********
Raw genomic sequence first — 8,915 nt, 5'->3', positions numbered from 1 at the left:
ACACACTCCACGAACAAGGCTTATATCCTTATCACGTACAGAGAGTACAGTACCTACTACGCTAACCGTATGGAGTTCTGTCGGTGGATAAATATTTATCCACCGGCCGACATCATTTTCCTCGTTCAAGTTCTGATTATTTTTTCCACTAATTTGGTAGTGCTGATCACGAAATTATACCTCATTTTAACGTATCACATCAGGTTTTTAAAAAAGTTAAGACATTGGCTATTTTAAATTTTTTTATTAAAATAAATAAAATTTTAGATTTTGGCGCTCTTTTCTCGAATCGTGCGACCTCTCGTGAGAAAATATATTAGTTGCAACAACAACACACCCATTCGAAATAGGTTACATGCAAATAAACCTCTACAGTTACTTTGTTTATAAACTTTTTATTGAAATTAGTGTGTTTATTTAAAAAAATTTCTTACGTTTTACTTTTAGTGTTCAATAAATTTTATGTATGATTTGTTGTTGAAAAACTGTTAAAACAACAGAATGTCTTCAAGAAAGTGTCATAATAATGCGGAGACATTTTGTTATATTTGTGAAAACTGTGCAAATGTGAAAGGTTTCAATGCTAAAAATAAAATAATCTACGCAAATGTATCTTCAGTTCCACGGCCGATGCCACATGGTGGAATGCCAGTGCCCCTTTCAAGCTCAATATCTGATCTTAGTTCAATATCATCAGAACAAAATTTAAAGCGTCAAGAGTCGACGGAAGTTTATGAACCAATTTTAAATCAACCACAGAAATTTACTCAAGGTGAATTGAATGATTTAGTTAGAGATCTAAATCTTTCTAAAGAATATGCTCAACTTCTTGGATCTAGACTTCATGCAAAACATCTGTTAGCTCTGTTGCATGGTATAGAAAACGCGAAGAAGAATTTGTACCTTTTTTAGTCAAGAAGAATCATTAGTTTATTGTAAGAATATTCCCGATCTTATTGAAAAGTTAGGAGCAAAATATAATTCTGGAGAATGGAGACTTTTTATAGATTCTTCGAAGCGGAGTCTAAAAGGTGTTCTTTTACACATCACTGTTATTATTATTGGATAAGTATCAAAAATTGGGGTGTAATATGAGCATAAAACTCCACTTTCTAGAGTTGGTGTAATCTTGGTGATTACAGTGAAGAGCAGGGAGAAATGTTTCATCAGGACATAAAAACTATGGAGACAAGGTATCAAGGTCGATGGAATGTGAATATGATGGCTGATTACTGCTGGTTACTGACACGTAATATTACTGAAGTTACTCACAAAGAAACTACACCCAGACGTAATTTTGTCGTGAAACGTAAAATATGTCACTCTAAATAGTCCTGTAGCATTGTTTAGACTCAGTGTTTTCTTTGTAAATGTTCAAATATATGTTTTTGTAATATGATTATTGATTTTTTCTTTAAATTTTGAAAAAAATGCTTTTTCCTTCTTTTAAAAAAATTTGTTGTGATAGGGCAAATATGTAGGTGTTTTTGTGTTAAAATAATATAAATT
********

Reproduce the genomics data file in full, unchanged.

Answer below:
Raw genomic sequence first — 8,915 nt, 5'->3', positions numbered from 1 at the left:
ACACACTCCACGAACAAGGCTTATATCCTTATCACGTACAGAGAGTACAGTACCTACTACGCTAACCGTATGGAGTTCTGTCGGTGGATAAATATTTATCCACCGGCCGACATCATTTTCCTCGTTCAAGTTCTGATTATTTTTTCCACTAATTTGGTAGTGCTGATCACGAAATTATACCTCATTTTAACGTATCACATCAGGTTTTTAAAAAAGTTAAGACATTGGCTATTTTAAATTTTTTTATTAAAATAAATAAAATTTTAGATTTTGGCGCTCTTTTCTCGAATCGTGCGACCTCTCGTGAGAAAATATATTAGTTGCAACAACAACACACCCATTCGAAATAGGTTACATGCAAATAAACCTCTACAGTTACTTTGTTTATAAACTTTTTATTGAAATTAGTGTGTTTATTTAAAAAAATTTCTTACGTTTTACTTTTAGTGTTCAATAAATTTTATGTATGATTTGTTGTTGAAAAACTGTTAAAACAACAGAATGTCTTCAAGAAAGTGTCATAATAATGCGGAGACATTTTGTTATATTTGTGAAAACTGTGCAAATGTGAAAGGTTTCAATGCTAAAAATAAAATAATCTACGCAAATGTATCTTCAGTTCCACGGCCGATGCCACATGGTGGAATGCCAGTGCCCCTTTCAAGCTCAATATCTGATCTTAGTTCAATATCATCAGAACAAAATTTAAAGCGTCAAGAGTCGACGGAAGTTTATGAACCAATTTTAAATCAACCACAGAAATTTACTCAAGGTGAATTGAATGATTTAGTTAGAGATCTAAATCTTTCTAAAGAATATGCTCAACTTCTTGGATCTAGACTTCATGCAAAACATCTGTTAGCTCTGTTGCATGGTATAGAAAACGCGAAGAAGAATTTGTACCTTTTTTAGTCAAGAAGAATCATTAGTTTATTGTAAGAATATTCCCGATCTTATTGAAAAGTTAGGAGCAAAATATAATTCTGGAGAATGGAGACTTTTTATAGATTCTTCGAAGCGGAGTCTAAAAGGTGTTCTTTTACACATCACTGTTATTATTATTGGATAAGTATCAAAAATTGGGGTGTAATATGAGCATAAAACTCCACTTTCTAGAGTTGGTGTAATCTTGGTGATTACAGTGAAGAGCAGGGAGAAATGTTTCATCAGGACATAAAAACTATGGAGACAAGGTATCAAGGTCGATGGAATGTGAATATGATGGCTGATTACTGCTGGTTACTGACACGTAATATTACTGAAGTTACTCACAAAGAAACTACACCCAGACGTAATTTTGTCGTGAAACGTAAAATATGTCACTCTAAATAGTCCTGTAGCATTGTTTAGACTCAGTGTTTTCTTTGTAAATGTTCAAATATATGTTTTTGTAATATGATTATTGATTTTTTCTTTAAATTTTGAAAAAAATGCTTTTTCCTTCTTTTAAAAAAATTTGTTGTGATAGGGCAAATATGTAGGTGTTTTTGTGTTAAAATAATATAAATT